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Ramesh, political point-scoring and the death penalty
Posted: Saturday, July 13, 2002

by Shelagh Simmons
Caribbean Justice

Guardian columnist Lennox Grant suggests that in beating Attorney General Glenda Morean to a response on the recent Inter-American Court of Human Rights judgement, ex-AG Ramesh Lawrence Maharaj has managed to score some valuable political points (Attorney General to attorney-at-large - Former AG bids to be unofficial opposition leader, Trinidad Guardian, 12 July 2002).
AG Morean quite rightly reserved comment until she had studied the full judgement.

Mr Maharaj, on the other hand, had no hesitation is immediately declaring that capital punishment is not against international law, completely missing the point that at issue was not the death penalty per se but the mandatory death penalty - an entirely different matter.

In fact, the mandatory death sentence is against international law on two counts - it constitutes arbitrary deprivation of life and it constitutes inhuman punishment.

He also declared the State is not bound by the ruling since it is no longer a party to the American Convention on Human Rights and no longer accepts the jurisdiction of the Court. Well, as the architect of T&T’s sorry withdrawal from a Treaty protecting the rights of every citizen, he would say that, wouldn’t he?

And since the appeals were lodged before T&T withdrew from the Treaty and jurisdiction of the Court, the State does have a duty to comply. As Judge Antonio Augusto Cancado Trindade noted in his Concurring Opinion, the fact that the State is no longer a party to the Convention cannot be invoked to evade compliance. He pointed to the Judicial Committee of the Privy Council’s (JCPC) 1999 Thomas and Hilaire judgement which held that while T&T was entitled to restrict future rights by withdrawing from the Treaty, the Constitution prevented the Government from doing so "retrospectively so as to affect existing applications".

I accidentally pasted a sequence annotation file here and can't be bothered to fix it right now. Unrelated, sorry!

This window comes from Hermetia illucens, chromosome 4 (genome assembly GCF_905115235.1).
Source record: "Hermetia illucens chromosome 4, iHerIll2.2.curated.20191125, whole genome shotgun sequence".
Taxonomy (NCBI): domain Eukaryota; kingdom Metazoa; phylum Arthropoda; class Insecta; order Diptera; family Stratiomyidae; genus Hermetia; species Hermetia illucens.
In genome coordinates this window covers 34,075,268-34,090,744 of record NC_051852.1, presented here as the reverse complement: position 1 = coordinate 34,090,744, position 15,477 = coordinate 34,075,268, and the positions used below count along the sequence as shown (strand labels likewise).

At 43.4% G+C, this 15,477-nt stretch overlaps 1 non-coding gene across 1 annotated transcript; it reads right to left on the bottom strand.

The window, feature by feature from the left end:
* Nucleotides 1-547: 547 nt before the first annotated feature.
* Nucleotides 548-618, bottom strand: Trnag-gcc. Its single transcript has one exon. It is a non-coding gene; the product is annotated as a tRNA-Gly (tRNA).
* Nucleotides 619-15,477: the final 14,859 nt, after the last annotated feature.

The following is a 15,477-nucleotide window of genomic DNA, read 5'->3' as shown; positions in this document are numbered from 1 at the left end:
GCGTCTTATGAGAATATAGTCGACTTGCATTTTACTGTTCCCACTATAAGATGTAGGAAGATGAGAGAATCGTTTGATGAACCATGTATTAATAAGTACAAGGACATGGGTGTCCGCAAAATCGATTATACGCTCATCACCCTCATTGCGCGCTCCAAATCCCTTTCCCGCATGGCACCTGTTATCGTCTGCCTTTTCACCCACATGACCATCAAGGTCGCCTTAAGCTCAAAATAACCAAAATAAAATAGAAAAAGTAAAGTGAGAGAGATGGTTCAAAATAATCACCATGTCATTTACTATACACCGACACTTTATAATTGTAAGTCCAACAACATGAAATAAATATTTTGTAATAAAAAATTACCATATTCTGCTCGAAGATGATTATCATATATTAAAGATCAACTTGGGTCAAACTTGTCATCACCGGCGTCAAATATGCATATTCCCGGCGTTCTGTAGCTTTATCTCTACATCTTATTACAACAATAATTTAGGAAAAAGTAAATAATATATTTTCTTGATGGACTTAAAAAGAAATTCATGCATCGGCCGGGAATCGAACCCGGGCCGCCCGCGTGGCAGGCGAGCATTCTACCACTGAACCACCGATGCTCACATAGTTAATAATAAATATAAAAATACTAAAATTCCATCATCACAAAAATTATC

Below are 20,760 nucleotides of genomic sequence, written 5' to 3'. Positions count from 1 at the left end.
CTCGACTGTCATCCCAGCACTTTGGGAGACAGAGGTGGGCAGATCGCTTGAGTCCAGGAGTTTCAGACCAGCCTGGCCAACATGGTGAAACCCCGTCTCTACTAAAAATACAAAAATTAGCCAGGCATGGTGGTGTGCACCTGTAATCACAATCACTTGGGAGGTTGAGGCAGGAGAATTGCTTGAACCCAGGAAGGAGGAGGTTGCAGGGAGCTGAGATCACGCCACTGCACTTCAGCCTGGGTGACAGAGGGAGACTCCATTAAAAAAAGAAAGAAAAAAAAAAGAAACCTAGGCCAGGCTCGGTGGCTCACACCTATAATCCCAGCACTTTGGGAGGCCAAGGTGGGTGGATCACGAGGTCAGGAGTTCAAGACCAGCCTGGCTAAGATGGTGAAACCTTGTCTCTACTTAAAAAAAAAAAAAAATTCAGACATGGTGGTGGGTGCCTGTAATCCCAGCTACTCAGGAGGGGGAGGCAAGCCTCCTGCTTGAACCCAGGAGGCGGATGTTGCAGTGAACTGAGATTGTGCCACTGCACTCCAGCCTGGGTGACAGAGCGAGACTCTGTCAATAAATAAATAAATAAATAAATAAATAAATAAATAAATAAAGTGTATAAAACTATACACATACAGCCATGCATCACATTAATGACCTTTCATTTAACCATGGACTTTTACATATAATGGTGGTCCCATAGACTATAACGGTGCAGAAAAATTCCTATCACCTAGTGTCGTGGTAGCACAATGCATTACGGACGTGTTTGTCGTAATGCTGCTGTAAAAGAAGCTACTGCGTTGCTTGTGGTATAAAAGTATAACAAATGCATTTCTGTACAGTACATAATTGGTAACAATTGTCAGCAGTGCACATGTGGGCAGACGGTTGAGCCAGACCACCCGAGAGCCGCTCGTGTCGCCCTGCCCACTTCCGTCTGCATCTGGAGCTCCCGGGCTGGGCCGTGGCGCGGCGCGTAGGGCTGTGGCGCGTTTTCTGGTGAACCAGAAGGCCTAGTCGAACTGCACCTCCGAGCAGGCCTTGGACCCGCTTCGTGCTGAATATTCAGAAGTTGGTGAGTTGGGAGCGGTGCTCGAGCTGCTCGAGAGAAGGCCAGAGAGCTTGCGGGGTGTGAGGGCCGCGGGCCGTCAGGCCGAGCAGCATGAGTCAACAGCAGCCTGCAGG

So which is better - a speedy response or a correct one?

As to the recent staying of executions in Barbados - likened by Mr Grant to "T&T in the pre-Ramesh days" - all 4 cases have not yet been considered by the final court of appeal. If the hangings had taken place, they would have been extra-judicial killings. Readers may recall a similar shameful episode in T&T under the previous PNM administration, when Glen Ashby was hanged while his case was still being considered by the JCPC. Mr Maharaj condemned the Ashby killing, so though buoyed by the triumph of his 1999 hang-fest, surely even he would not have gone down that route.

For the record, the Barbados Government was fully aware of the outstanding appeals. It must have known warrants should not have been issued and that stays of execution would be granted. So the inescapable conclusion is that it was a public relations gimmick designed to show its ‘tough on crime’ credentials.

The most distasteful part of the whole charade was the way in which the media spotlight was focused full-beam on the victims’ families and the families of those reportedly about to go to the gallows, exploiting their private grief in a very public way. Sadly, such cynical use of the death penalty is not confined to Barbados.

Ramesh right and wrong

IACHR Death Penalty ruling welcomed

Caribbean Justice is a voluntary organisation which campaigns for an end to the death penalty in the English-speaking Caribbean. Its patrons are Tony Benn, Sir Ludovic Kennedy and Benjamin Zephaniah.

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